Lyme Ticks in Dogs

It's important to know how to identify Lyme ticks since they're known to transmit Lyme disease to dogs. Once dogs contract the disease, they experience severe symptoms of infection and while some symptoms may subside, dogs with Lyme disease often develop several complications that are not easily treated with medication.

Lyme Ticks in Dogs

Although there are several types of ticks that cause Lyme disease in dogs, the most infectious tick is the I. Scapularis, also known as the deer tick. Other ticks that carry the Lyme infection include the Western Black Legged tick, the Black Legged tick and the Lone Star tick. Dogs that live in areas infested with these ticks are at high risk of developing Lyme disease. It's thus important to watch for any symptoms of Lyme disease and routinely check your pet's body for ticks.

Identification of the Deer Tick

Although it's impossible to know which tick carries the Lyme disease, you must know how to differentiate the deer tick from other ticks. The deer tick is very tiny and black in color. It looks like a small speck on your dog's body and easily goes unnoticed. As the deer tick sucks on your pet's blood and grows in size it resembles a grape that's greenish or grayish in color. Ticks that are carriers of the Lyme disease become infected when they feed on other mammals that have the bacteria. The white-footed mouse is the most common carrier that passes on the disease to the deer tick.

Transmission of Lyme disease to Pets

After a deer tick attaches itself to your pet's body it burrows beneath his skin to suck on essential nutrients. It also releases an enzyme into the pet's blood that prevents blood from clotting. If you check your pet's body routinely for ticks, you may be able to pull out the tick before it passes on the infection to your pet. Deer ticks that are removed within 24 to 48 hours after becoming attached to the dog's body are unable to pass on the infection. If you live in an area where tick infection is high, you should also work with your vet to find a safe and effective tick preventive program that's suited to your dog. Most vets will recommend a monthly topical solution that should be applied to the pet's body. Although commercially available tick preventive products don't require a prescription you must consult a vet before administering any medicines to your dog.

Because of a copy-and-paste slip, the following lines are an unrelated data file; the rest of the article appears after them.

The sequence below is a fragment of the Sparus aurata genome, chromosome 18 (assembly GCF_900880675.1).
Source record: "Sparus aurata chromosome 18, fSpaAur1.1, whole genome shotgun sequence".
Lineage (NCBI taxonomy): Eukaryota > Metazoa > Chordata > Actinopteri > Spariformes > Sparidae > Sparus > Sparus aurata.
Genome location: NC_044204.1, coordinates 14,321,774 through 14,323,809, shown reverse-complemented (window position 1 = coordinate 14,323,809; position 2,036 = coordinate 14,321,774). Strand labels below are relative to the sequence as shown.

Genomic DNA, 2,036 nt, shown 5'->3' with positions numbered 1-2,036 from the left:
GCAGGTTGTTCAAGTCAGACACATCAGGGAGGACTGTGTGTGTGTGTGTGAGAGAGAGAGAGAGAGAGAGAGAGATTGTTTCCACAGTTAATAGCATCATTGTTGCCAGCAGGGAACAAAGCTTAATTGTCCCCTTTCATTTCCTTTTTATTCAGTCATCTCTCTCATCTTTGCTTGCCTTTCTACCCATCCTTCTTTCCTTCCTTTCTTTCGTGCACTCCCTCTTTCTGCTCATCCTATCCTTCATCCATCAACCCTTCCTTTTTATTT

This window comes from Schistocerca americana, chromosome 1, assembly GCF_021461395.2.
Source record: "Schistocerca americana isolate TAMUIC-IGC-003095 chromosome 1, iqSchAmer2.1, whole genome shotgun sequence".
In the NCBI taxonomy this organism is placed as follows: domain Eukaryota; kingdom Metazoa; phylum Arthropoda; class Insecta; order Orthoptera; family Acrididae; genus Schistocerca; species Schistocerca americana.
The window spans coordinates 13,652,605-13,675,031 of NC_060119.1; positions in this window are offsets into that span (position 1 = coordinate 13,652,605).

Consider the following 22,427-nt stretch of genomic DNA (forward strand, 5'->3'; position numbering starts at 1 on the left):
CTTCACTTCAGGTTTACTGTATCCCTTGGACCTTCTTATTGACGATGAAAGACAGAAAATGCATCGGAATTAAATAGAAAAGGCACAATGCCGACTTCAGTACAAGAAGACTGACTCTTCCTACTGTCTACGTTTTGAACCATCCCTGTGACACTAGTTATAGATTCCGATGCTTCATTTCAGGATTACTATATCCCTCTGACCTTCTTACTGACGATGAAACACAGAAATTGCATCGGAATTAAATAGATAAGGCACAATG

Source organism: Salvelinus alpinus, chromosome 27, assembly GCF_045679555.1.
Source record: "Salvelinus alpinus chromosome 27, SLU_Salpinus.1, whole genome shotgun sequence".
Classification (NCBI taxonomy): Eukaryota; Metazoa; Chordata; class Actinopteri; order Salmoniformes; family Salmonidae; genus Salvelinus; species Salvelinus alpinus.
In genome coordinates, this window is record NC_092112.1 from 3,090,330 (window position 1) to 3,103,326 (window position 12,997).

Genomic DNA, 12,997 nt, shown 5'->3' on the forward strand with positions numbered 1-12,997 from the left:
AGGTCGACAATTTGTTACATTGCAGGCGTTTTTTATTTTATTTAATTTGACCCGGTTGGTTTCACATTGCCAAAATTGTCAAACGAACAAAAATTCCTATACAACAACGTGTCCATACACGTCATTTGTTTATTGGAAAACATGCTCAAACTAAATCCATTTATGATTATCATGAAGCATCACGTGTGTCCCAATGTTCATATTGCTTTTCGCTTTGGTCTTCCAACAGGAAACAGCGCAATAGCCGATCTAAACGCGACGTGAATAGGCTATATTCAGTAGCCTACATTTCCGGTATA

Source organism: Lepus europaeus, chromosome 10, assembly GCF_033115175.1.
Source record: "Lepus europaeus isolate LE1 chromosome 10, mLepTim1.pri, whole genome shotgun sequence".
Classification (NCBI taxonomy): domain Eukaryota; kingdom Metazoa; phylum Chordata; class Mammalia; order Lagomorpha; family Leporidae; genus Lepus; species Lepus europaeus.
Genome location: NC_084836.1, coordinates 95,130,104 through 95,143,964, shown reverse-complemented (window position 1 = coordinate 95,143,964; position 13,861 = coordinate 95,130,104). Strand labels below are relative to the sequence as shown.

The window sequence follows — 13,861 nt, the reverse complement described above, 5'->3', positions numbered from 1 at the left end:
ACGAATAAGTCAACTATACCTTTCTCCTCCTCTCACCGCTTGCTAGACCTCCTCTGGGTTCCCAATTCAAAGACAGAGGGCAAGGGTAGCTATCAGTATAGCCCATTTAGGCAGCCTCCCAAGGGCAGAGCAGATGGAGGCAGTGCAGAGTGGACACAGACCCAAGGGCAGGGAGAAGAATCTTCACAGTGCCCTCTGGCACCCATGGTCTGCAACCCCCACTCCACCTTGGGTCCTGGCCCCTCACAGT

Commercially Available Tick Preventives Include:

Treatment Options

If your dog has been diagnosed with Lyme disease, the vet will prescribe antibiotic drugs to kill the bacteria. Doxycycline is one such commonly used antibiotic that's ideal for Lyme disease in its early stage. However, the drug cannot be used in young dogs or elderly pets. Other drugs that are known to help relieve the symptoms of Lyme disease include Amoxicillin, Ceftriaxone, Aspirins and certain steroids. Although steroids are prescribed when Lyme disease is in its advanced stage, pets develop several side effects after taking these drugs.

You have to closely monitor your pet if he is suffering from Lyme disease and also follow up with vet checks. Make sure you also keep your home and surroundings clean to reduce the occurrence of flea or tick infections.